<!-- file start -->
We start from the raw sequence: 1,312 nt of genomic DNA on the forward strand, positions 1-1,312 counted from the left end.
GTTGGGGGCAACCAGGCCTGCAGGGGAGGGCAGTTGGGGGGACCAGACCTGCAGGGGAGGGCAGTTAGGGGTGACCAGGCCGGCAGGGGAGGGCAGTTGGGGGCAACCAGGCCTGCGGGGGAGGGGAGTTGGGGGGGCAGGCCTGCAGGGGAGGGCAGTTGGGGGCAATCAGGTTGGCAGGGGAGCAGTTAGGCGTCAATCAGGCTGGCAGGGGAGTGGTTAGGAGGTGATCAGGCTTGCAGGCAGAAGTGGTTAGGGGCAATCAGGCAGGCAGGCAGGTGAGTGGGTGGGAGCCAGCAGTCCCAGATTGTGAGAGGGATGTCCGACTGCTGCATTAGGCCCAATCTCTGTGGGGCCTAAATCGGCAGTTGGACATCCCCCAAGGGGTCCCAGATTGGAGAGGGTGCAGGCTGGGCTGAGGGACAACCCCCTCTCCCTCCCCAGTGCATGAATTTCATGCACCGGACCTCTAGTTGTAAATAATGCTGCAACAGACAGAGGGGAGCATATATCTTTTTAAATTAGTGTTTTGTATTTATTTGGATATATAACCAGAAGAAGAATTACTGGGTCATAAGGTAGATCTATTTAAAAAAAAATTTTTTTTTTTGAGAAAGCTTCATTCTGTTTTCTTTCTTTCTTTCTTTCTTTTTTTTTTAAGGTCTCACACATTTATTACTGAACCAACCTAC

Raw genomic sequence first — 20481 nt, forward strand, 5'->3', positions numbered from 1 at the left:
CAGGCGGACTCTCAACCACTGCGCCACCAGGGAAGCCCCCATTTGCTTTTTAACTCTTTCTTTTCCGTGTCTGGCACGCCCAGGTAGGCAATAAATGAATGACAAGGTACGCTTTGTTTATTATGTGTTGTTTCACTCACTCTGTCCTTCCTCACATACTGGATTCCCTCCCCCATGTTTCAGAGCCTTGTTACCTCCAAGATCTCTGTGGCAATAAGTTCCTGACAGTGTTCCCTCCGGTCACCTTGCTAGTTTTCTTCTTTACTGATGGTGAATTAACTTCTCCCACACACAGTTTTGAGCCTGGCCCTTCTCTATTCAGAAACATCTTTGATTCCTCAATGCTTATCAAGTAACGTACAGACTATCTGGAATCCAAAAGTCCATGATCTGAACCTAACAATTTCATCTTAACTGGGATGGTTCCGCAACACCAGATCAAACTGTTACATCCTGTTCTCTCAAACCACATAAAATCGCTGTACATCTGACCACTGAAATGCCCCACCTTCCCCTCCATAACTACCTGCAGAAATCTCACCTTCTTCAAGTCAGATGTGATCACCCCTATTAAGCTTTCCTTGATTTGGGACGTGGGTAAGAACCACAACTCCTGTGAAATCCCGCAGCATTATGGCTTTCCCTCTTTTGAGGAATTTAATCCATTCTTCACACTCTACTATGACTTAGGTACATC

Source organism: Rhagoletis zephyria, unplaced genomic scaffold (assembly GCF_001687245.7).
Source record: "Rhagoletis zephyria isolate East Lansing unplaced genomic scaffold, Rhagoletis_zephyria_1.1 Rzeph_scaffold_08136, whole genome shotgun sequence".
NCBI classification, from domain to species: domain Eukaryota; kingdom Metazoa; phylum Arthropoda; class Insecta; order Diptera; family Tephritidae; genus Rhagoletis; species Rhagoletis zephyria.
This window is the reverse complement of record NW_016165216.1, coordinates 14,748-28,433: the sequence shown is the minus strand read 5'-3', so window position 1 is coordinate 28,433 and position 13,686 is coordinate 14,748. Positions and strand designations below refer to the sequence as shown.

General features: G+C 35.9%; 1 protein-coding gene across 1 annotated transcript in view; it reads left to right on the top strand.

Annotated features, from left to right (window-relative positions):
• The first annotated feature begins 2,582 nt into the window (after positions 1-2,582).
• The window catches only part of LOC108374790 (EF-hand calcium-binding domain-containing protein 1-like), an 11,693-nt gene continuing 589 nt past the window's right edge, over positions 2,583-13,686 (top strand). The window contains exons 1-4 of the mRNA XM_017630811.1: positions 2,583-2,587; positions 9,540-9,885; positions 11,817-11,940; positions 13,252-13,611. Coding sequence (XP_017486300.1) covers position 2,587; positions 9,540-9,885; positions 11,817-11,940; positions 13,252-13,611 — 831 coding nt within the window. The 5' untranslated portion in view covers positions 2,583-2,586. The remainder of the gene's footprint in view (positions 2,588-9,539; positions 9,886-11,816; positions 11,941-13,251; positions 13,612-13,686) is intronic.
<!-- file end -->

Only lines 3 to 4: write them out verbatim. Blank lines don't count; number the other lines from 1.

Raw genomic sequence first — 20481 nt, forward strand, 5'->3', positions numbered from 1 at the left:
CAGGCGGACTCTCAACCACTGCGCCACCAGGGAAGCCCCCATTTGCTTTTTAACTCTTTCTTTTCCGTGTCTGGCACGCCCAGGTAGGCAATAAATGAATGACAAGGTACGCTTTGTTTATTATGTGTTGTTTCACTCACTCTGTCCTTCCTCACATACTGGATTCCCTCCCCCATGTTTCAGAGCCTTGTTACCTCCAAGATCTCTGTGGCAATAAGTTCCTGACAGTGTTCCCTCCGGTCACCTTGCTAGTTTTCTTCTTTACTGATGGTGAATTAACTTCTCCCACACACAGTTTTGAGCCTGGCCCTTCTCTATTCAGAAACATCTTTGATTCCTCAATGCTTATCAAGTAACGTACAGACTATCTGGAATCCAAAAGTCCATGATCTGAACCTAACAATTTCATCTTAACTGGGATGGTTCCGCAACACCAGATCAAACTGTTACATCCTGTTCTCTCAAACCACATAAAATCGCTGTACATCTGACCACTGAAATGCCCCACCTTCCCCTCCATAACTACCTGCAGAAATCTCACCTTCTTCAAGTCAGATGTGATCACCCCTATTAAGCTTTCCTTGATTTGGGACGTGGGTAAGAACCACAACTCCTGTGAAATCCCGCAGCATTATGGCTTTCCCTCTTTTGAGGAATTTAATCCATTCTTCACACTCTACTATGACTTAGGTACATC